Just in time for the Super Bowl, a new survey finds that 30% of gay men and 40% of lesbians identify as passionate sports fans.
Gay men are half as likely to be passionate sports fans compared to the 60% of straight men who say that, while the 40% number for lesbians mirrors that of straight women, according to the survey published last week in the Sociology of Sport Journal.
The study examined the fan interest in sports of 3,988 people, with 73% identifying as heterosexual, 14% as bisexual, 9% as lesbian or gay and 4% as a sexual identity other than heterosexual. The study was led by Rachel Allison, an associate professor of sociology at Mississippi State, and Ohio State sociology professor Chris Knoester was a co-author.
The survey found that only 11% of total respondents were not sports fans at all, with others falling on a scale of very much so, quite a bit, somewhat and little.
There were 203 gay men in the survey, or about 5% of the total sample, Knoester told me, and their interest in sport broke down as 17% very much so; 13% quite a bit; 30% somewhat, 24% a little and 16% not at all.
These numbers intuitively make sense to me as someone who has been writing about sports fandom and sexual orientation for more than 20 years. I am not surprised that straight men are more passionate fans than gay men or that straight women and lesbians have the same level of fan interest. “Identifying as lesbian does not seem to discourage sports fandom like identifying as gay does for men,” Allison said.
The 30% of gay men being passionate fans, though, flies in the face of stereotypes of many gay men who think few of their fellow gay men are sports fans, something Cyd Zeigler addressed last week. This survey finds almost twice as many gay men identifying as passionate fans as opposed to not being interested at all.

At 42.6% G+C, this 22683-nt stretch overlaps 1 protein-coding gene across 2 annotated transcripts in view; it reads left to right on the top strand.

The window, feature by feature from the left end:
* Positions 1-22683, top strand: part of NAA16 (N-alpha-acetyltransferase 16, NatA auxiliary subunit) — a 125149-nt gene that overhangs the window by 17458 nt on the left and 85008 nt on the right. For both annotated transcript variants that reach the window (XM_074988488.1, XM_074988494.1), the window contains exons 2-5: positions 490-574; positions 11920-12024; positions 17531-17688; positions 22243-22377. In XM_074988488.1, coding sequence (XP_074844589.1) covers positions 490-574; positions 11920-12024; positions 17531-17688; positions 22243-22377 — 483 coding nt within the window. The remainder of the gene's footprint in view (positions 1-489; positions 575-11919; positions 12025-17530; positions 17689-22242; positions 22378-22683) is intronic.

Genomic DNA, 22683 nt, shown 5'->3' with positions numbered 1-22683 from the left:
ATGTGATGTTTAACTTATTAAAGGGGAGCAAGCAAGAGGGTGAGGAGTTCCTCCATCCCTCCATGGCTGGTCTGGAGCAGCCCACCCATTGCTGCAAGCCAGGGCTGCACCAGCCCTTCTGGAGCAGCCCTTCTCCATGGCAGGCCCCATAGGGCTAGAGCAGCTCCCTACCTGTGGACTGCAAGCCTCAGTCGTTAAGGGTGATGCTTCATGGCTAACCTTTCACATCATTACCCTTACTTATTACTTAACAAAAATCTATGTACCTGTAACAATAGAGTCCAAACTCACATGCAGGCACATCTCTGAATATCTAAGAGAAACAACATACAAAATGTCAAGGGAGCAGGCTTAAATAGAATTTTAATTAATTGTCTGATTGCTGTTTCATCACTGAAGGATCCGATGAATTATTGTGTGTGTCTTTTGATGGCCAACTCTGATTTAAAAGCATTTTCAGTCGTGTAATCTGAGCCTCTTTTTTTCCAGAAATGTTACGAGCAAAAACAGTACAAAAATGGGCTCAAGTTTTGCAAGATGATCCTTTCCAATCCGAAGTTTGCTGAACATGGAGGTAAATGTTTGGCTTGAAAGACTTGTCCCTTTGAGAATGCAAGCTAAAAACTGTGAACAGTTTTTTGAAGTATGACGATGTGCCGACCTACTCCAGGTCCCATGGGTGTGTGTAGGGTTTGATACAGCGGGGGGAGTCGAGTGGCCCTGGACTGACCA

In my experience, many gay men are niche sports fans, with a passion for a specific sport such as tennis or events such as the Olympics and tune the rest out, as opposed to most straight men I know who seem to like a wide variety of sports. I am not surprised that among gay men, the somewhat or a little categories added up to more than half of the total (54%).
The value of the study is the large data pool, especially of the 27% of people who identify as other than straight. The survey participants are not a random sample but chosen from the National Sports and Society Survey, led by Knoester, which regularly examines societal perspectives on sports.
Among the factors weighed were whether people who grew up participating in sports and thinking of themselves as athletes were more likely to be big sports fans as adults (they were), and whether having negative experiences with sports as a kid in terms of being bullied or otherwise mistreated dulled the adult interest in sports (it did).
“Believing that LGBT athletes are mistreated in sports is negatively associated with adults’ sports fandom,” the study found. As Knoester noted, “You aren’t born being a sports fan. The differences in fandom we found here in this study are socially and culturally produced to a great extent, and they can be changed.”